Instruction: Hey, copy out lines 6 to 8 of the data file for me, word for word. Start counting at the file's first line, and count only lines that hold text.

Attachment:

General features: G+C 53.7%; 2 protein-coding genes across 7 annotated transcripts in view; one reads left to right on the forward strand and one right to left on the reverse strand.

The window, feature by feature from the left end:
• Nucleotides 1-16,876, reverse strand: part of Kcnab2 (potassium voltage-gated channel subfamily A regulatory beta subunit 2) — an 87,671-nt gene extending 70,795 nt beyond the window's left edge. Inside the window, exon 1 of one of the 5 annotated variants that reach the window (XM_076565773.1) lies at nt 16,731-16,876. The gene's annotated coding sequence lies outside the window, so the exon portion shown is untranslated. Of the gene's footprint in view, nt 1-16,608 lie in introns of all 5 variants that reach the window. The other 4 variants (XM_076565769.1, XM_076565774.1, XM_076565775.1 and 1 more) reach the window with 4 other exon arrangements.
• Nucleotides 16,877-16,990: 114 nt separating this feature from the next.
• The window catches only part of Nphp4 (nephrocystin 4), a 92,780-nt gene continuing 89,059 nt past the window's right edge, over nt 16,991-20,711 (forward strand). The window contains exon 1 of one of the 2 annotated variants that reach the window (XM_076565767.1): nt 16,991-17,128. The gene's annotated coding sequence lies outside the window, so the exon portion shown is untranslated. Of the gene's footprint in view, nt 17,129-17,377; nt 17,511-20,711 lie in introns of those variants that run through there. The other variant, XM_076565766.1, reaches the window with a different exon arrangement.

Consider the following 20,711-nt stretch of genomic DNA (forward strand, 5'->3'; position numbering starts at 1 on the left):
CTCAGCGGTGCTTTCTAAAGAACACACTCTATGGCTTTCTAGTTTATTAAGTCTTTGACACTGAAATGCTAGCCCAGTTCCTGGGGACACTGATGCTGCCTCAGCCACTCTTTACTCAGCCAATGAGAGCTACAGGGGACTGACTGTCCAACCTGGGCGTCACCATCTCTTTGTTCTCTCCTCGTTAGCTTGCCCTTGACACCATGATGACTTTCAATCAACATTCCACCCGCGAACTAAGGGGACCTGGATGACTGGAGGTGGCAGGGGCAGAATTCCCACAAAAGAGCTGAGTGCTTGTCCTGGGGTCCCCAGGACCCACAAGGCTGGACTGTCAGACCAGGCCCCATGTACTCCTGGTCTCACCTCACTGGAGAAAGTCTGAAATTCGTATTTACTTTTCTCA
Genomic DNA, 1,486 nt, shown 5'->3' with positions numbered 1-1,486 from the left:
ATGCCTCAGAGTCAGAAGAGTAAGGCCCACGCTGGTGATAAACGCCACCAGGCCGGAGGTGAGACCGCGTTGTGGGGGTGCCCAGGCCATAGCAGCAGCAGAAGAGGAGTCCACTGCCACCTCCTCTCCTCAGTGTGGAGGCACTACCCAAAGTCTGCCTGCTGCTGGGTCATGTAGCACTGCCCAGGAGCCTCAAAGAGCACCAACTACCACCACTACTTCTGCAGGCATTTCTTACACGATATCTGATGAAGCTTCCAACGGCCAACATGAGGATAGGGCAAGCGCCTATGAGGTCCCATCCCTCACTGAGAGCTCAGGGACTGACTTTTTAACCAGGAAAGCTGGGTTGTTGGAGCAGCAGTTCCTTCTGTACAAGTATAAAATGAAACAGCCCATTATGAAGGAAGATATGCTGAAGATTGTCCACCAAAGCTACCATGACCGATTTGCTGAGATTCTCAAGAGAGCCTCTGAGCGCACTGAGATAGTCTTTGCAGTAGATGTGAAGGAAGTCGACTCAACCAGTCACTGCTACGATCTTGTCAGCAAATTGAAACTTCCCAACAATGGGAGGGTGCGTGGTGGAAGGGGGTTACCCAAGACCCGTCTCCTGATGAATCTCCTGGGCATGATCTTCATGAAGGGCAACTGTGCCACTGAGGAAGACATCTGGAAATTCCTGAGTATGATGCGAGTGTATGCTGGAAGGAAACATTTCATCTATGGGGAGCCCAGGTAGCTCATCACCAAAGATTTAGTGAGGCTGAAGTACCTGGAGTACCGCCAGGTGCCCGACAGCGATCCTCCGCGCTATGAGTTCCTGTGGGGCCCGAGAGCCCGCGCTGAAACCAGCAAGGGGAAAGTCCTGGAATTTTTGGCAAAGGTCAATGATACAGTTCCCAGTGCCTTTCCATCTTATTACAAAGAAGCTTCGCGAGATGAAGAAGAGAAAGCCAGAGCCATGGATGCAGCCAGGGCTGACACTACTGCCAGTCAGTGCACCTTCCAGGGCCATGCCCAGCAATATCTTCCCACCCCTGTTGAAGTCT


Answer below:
Consider the following 20,711-nt stretch of genomic DNA (forward strand, 5'->3'; position numbering starts at 1 on the left):
CTCAGCGGTGCTTTCTAAAGAACACACTCTATGGCTTTCTAGTTTATTAAGTCTTTGACACTGAAATGCTAGCCCAGTTCCTGGGGACACTGATGCTGCCTCAGCCACTCTTTACTCAGCCAATGAGAGCTACAGGGGACTGACTGTCCAACCTGGGCGTCACCATCTCTTTGTTCTCTCCTCGTTAGCTTGCCCTTGACACCATGATGACTTTCAATCAACATTCCACCCGCGAACTAAGGGGACCTGGATGACTGGAGGTGGCAGGGGCAGAATTCCCACAAAAGAGCTGAGTGCTTGTCCTGGGGTCCCCAGGACCCACAAGGCTGGACTGTCAGACCAGGCCCCATGTACTCCTGGTCTCACCTCACTGGAGAAAGTCTGAAATTCGTATTTACTTTTCTCA
Genomic DNA, 1,486 nt, shown 5'->3' with positions numbered 1-1,486 from the left: